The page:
Stability of virus-specific CD4+ T cell frequencies from acute infection into long term memory
Biochemistry & Molecular Pharmacology
Graduate School of Biomedical Sciences; Department of Pathology
Life Sciences | Medicine and Health Sciences
Mice infected with viruses develop long-lasting high frequency memory CD8+ T cell pools, but much less is known about the CD4+ T cell response. FACS analysis revealed the modulation of several activation markers on CD4+ T cells during an acute infection with lymphocytic choriomeningitis virus (LCMV), consistent with an activated cell phenotype. Examination of virus-specific cytokine production using ELISPOT assays showed a significant increase in the number of IFN-gamma-secreting cells in the spleen during an acute LCMV infection. CD8+ T cells made up the majority of the IFN-gamma-producing cells, but analysis of the cell culture supernatants by ELISA showed that the CD4+ T cells produced more IFN-gamma on a per cell basis. Using limiting dilution assays, we examined the CD4+ T cell precursor (Thp) frequency in C57BL/6 mice infected with LCMV. The virus-specific Thp frequency increased from <1/100,000 in uninfected mice to a peak of approximately 1/600 in purified splenic CD4+ T cell populations by 10 days postinfection with LCMV. After the peak of the response, the Thp frequency decreased only about twofold per CD4+ T cell to approximately 1/1200 and remained stable into long term memory. In contrast to the highly activated CD4+ T cells recovered during the acute LCMV infection, the memory CD4+ T cells were maintained at a lower activation state as judged by cell size and ability to secrete IFN-gamma. Thus, like the CD8+ T cell frequencies, the CD4+ T cell frequencies remain elevated after the acute infection subsides and stay elevated throughout long term immunity.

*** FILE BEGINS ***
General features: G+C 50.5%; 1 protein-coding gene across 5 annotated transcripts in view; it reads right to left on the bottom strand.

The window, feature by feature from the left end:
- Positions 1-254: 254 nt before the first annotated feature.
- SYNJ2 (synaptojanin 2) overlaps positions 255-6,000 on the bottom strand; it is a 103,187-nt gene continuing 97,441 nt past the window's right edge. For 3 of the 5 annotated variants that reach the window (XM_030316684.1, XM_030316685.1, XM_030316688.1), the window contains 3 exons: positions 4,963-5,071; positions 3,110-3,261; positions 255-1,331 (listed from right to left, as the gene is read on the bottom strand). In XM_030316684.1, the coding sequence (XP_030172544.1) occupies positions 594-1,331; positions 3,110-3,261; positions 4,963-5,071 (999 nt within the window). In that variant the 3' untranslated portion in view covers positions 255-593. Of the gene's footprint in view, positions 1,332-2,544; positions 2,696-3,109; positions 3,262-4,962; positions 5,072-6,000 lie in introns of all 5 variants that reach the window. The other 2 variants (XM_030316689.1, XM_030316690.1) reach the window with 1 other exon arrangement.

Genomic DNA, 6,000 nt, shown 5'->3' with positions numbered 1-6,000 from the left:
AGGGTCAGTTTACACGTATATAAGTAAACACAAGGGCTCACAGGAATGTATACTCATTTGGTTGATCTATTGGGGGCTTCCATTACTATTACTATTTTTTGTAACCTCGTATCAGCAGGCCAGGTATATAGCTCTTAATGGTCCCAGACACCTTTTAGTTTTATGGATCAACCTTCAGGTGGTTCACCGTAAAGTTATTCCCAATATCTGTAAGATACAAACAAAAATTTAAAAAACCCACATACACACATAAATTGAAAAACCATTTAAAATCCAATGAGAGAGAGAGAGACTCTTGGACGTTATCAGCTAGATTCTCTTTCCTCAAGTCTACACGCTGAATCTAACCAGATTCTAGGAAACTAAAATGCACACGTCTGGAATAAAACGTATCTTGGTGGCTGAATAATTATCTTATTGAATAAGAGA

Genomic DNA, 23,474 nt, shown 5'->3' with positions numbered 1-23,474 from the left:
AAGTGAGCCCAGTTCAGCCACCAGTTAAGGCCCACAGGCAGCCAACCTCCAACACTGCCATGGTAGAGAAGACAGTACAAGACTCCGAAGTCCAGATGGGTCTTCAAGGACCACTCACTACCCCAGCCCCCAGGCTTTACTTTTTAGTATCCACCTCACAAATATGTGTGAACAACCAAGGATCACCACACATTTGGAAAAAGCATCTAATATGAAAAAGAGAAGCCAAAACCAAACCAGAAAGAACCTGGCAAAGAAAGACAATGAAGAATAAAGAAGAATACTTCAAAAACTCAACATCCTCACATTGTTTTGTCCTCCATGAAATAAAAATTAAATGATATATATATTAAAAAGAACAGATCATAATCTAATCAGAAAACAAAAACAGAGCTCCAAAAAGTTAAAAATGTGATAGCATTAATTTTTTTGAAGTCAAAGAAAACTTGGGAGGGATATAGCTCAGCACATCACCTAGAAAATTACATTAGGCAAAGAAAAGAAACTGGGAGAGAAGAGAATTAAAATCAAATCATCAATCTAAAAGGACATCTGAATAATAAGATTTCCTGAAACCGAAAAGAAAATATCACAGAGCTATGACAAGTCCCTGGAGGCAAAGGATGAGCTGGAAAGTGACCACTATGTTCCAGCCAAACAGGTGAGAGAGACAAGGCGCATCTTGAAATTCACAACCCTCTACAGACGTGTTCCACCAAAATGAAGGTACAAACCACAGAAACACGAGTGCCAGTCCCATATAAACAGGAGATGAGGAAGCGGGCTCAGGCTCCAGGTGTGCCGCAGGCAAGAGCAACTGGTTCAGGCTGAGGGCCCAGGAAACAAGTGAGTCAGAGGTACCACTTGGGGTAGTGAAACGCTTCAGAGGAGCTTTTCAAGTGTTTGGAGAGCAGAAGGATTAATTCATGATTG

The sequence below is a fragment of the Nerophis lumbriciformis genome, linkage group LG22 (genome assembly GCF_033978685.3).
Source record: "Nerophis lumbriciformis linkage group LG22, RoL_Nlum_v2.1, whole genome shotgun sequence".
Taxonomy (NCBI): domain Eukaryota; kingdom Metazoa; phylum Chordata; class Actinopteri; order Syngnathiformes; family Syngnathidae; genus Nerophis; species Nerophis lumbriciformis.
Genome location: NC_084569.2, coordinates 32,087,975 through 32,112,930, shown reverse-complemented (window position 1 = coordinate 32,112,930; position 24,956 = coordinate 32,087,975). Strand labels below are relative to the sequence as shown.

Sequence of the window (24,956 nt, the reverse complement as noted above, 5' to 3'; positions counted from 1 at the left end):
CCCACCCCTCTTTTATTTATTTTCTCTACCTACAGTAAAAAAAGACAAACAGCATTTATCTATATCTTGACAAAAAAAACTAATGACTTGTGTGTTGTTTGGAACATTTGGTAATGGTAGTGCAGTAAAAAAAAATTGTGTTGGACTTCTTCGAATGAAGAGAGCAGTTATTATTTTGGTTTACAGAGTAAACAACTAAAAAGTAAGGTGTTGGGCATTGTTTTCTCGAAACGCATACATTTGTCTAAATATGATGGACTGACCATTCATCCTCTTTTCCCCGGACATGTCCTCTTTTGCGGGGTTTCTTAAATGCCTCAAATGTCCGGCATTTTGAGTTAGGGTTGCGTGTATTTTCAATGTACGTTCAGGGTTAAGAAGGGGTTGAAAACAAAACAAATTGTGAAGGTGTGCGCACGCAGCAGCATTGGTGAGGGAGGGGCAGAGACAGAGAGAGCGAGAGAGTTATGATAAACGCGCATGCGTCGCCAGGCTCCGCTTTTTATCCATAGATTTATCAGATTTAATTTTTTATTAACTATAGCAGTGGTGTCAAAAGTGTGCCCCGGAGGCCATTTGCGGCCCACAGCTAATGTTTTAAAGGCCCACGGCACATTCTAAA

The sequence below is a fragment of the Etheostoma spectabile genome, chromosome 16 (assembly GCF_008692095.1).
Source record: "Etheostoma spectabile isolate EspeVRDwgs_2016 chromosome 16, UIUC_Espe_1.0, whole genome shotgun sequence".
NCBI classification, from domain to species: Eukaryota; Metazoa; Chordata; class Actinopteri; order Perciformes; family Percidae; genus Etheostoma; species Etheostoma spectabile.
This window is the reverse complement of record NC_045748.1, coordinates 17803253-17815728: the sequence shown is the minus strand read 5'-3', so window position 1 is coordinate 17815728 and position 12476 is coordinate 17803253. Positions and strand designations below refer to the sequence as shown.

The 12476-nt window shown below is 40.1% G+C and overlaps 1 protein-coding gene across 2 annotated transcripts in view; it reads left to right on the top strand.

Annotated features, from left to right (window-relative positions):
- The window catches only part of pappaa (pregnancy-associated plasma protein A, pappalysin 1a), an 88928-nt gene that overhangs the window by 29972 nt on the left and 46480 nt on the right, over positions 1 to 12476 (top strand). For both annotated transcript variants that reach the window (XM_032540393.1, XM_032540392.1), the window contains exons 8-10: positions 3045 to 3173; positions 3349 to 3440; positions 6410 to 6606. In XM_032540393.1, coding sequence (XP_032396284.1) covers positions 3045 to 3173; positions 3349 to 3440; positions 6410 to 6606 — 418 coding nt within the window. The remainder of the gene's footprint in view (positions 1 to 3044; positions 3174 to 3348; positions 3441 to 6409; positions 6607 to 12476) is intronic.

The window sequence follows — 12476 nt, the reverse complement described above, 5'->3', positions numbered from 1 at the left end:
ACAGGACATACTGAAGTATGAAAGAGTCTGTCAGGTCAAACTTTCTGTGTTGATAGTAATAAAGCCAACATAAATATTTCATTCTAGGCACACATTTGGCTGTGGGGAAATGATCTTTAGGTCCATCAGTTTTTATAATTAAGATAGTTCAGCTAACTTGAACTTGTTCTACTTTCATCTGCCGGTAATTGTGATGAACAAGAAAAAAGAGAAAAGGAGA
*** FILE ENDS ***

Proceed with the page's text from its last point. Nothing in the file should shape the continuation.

J Immunol. 1998 Jul 1;161(1):367-74.
Journal of immunology (Baltimore, Md. : 1950)
Varga, Steven Michael and Welsh, Raymond M., "Stability of virus-specific CD4+ T cell frequencies from acute infection into long term memory" (1998). GSBS Student Publications. 1302.